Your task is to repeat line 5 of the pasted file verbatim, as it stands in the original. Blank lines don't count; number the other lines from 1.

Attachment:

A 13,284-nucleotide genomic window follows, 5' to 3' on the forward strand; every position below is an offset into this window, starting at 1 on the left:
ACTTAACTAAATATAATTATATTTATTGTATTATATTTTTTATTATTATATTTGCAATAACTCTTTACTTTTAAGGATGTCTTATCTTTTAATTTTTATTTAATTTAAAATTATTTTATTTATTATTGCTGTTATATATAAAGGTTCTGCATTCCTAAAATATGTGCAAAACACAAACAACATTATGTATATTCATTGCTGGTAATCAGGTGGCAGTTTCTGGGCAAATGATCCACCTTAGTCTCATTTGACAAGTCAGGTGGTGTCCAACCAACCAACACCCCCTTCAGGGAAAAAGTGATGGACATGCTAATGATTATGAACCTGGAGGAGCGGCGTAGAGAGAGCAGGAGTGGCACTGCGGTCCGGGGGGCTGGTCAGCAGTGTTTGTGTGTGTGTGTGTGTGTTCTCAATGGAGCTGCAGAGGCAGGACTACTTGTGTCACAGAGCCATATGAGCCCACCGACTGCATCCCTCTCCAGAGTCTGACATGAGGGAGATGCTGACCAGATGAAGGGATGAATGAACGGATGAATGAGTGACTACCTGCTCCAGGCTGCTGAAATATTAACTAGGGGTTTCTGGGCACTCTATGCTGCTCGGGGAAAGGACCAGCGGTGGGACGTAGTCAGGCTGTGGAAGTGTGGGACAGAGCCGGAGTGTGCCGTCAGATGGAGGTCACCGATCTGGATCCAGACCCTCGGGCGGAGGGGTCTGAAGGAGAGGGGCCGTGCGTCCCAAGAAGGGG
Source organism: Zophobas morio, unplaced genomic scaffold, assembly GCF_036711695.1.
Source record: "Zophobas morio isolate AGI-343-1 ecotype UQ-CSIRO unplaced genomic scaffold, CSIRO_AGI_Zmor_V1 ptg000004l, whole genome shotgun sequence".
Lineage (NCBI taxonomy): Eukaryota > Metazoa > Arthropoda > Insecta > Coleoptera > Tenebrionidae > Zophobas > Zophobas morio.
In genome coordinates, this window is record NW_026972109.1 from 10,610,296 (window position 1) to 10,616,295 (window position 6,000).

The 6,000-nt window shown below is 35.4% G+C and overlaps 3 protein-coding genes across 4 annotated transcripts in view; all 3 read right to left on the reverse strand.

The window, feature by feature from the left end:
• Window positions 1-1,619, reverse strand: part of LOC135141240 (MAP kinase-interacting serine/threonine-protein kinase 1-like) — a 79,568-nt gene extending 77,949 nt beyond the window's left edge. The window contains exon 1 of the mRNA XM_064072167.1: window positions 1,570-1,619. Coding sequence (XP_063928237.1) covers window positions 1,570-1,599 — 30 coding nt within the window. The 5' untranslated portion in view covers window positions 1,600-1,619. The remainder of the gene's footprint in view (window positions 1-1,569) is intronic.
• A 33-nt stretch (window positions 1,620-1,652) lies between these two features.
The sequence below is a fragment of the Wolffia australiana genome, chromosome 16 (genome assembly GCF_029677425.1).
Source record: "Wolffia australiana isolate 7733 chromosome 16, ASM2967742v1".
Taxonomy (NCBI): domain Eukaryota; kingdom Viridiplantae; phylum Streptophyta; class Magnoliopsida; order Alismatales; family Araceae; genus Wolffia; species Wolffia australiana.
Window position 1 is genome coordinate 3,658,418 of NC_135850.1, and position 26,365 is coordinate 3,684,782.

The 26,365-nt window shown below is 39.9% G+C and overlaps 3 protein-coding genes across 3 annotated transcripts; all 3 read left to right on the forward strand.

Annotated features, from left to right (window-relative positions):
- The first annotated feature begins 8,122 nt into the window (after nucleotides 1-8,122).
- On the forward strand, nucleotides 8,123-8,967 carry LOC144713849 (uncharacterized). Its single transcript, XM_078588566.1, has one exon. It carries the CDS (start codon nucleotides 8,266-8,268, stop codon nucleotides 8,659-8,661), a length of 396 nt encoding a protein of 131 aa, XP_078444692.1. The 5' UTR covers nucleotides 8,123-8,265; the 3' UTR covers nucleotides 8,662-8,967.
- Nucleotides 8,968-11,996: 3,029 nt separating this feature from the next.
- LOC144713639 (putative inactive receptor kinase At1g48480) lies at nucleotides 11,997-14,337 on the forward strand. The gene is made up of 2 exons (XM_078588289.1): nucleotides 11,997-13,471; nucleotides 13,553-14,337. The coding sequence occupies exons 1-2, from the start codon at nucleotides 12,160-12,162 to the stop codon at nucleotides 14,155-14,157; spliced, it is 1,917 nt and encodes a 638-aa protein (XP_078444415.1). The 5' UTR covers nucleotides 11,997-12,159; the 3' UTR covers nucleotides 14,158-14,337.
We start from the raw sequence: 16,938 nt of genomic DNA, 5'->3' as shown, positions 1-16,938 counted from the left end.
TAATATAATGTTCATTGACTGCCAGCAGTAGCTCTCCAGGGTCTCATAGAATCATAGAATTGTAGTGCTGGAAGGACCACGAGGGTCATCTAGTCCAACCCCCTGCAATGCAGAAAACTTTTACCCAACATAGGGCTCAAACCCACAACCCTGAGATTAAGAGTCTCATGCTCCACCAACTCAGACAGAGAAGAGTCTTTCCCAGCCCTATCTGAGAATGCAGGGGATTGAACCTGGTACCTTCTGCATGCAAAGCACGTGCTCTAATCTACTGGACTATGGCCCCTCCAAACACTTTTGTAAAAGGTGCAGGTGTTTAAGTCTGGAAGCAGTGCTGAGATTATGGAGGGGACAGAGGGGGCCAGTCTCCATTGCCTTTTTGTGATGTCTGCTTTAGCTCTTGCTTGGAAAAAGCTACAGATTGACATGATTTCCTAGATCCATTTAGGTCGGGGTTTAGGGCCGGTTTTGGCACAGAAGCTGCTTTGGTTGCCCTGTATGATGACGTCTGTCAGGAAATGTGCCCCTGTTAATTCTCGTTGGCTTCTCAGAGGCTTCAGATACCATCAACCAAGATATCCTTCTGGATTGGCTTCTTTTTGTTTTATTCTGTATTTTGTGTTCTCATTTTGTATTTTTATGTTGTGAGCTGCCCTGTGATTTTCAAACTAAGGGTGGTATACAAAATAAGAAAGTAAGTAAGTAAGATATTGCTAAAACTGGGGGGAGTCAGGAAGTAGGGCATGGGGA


Lineage (NCBI taxonomy): Eukaryota > Metazoa > Arthropoda > Insecta > Coleoptera > Tenebrionidae > Zophobas > Zophobas morio.